World Migratory Bird Day highlights vital connection between birds and insects

This year World Migratory Bird Day focuses on the intricate relationship between birds and insects. Amidst the vast landscape of the Wadden Sea, migratory birds find refuge and food to sustain them during their arduous journeys. Insects often play a central role in the diet of many songbirds, but also waterbirds rely on this rich source of protein. One example of this is observed on the German island of Mellum, where black-headed gulls feed on ants during their nuptial flights. These adaptable gulls have discovered ants as an additional source of nutrition amidst the mudflats of the Wadden Sea. Feeding on ants supplements their diet and exemplifies the complex food web interactions that define this dynamic ecosystem.

The connection between birds and insects goes beyond supplementary feeding; it is a symbiotic relationship that underscores the importance of preserving the biodiversity in the Wadden Sea and beyond. Curlew, Dunlin, Redshank and Black-tailed Godwit all also feed on invertebrates during the time they spend in the Wadden Sea. “As we strive to protect migratory birds and other charismatic species, we must recognise the essential role that insects play in this ecosystem and for the survival of many species in the food web”, says Kristine Meise, Programme Officer Flyway and Biodiversity at the Common Wadden Sea Secretariat. “We must acknowledge that the relationship between birds and insects is increasingly threatened by human activities such as habitat destruction, and the use of pesticides, and climate change is further exaggerating their impact on insect populations.”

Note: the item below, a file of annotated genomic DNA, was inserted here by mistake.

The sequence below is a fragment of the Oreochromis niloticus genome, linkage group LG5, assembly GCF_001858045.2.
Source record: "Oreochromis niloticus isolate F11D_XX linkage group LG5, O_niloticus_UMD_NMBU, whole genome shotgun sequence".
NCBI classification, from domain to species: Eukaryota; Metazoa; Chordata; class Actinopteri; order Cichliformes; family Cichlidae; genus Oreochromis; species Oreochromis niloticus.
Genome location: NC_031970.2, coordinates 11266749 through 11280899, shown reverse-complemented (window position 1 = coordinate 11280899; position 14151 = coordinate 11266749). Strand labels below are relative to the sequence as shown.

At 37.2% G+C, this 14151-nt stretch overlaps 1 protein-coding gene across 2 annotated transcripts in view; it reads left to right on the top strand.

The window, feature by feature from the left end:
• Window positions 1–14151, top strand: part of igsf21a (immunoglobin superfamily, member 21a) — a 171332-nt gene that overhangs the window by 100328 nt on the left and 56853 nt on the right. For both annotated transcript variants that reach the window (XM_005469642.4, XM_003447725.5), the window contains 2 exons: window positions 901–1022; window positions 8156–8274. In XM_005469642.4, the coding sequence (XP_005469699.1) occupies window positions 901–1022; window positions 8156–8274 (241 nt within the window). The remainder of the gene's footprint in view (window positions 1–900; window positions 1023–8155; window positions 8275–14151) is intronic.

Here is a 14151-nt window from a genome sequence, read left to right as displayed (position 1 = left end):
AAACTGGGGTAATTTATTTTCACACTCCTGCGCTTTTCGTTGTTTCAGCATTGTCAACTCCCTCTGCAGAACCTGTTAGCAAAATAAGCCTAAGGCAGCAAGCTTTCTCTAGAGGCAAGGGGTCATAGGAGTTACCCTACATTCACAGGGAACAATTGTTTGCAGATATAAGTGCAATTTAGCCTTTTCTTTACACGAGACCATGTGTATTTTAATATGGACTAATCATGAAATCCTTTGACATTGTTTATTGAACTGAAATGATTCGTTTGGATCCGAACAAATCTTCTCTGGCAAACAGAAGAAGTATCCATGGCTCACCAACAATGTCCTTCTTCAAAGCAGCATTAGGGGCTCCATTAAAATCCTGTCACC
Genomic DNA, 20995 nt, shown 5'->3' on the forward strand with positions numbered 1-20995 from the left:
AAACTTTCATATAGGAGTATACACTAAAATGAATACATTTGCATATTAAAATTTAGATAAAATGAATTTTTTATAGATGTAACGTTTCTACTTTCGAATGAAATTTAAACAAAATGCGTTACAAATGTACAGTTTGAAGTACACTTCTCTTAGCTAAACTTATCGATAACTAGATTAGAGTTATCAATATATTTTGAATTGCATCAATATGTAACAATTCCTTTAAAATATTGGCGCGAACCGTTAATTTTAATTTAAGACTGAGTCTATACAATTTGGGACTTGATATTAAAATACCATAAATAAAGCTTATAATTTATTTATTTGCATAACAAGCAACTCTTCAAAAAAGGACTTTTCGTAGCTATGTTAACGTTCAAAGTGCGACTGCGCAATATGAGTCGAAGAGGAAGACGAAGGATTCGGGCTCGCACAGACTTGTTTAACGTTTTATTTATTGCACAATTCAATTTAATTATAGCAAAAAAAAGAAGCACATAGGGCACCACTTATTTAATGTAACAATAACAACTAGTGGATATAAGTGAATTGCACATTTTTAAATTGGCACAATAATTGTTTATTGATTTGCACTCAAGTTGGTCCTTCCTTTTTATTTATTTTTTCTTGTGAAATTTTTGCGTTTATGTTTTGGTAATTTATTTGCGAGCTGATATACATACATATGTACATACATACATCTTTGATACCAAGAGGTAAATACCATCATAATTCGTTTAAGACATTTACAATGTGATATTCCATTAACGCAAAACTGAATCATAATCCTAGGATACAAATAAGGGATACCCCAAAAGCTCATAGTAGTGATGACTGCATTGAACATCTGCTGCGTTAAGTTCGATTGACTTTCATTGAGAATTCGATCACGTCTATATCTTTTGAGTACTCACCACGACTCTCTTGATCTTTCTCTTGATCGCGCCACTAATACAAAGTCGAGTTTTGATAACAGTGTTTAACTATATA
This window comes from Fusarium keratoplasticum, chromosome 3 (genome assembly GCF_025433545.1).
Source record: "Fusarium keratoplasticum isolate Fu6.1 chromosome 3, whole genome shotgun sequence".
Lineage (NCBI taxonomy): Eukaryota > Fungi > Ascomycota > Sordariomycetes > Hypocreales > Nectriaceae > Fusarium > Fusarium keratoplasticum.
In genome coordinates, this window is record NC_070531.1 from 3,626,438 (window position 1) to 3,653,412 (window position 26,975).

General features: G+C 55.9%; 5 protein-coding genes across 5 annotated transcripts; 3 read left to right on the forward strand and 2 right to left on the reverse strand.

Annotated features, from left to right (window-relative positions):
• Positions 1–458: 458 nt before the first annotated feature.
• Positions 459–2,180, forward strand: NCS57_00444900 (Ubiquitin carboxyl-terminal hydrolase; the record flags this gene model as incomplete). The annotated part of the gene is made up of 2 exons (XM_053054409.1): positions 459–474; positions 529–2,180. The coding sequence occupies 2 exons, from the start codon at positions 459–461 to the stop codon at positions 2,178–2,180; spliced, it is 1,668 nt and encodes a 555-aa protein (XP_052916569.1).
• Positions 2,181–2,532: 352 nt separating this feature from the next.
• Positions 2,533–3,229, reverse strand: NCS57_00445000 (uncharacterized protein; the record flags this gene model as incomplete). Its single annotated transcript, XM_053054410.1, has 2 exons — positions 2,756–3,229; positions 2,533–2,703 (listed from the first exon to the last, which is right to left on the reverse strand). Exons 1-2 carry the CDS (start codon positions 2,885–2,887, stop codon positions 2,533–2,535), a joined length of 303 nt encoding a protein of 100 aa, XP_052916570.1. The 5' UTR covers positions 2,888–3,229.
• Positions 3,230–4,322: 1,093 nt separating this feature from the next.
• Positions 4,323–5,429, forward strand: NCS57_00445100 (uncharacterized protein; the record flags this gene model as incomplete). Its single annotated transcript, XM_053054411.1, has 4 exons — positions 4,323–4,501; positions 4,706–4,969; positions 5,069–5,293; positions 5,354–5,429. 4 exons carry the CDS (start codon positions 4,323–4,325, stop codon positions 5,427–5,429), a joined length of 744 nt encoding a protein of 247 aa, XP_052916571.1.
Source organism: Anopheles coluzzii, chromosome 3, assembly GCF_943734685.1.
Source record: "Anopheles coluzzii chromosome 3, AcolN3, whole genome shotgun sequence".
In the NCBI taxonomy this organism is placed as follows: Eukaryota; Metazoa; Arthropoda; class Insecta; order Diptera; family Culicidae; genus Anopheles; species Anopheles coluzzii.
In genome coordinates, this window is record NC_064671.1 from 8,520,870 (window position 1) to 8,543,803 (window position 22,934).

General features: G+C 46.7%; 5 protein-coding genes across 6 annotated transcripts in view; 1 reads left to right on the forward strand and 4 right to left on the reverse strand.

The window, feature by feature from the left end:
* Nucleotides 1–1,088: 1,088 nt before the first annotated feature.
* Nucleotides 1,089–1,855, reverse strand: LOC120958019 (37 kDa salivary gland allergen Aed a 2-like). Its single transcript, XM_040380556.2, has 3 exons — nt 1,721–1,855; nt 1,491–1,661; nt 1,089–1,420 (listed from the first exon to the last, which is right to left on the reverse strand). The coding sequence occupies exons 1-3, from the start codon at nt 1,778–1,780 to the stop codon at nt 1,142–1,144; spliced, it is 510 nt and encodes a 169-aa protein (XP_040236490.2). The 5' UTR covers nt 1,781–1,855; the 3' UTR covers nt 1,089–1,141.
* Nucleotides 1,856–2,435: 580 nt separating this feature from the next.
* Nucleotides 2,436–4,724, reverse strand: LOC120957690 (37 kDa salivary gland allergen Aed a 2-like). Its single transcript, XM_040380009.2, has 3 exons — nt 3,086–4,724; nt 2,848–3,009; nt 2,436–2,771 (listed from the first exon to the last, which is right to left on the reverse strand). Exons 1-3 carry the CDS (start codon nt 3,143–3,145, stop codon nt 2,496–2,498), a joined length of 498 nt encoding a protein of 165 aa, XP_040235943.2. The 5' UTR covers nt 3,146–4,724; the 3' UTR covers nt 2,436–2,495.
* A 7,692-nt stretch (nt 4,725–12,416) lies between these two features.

Therefore, World Migratory Bird Day is also a cry for stronger conservation efforts in the Wadden Sea and beyond. “By raising awareness and promoting stewardship of this unique habitat, we can all contribute to a brighter future for migratory birds and the species that rely on the richness of the Wadden Sea” Meise adds.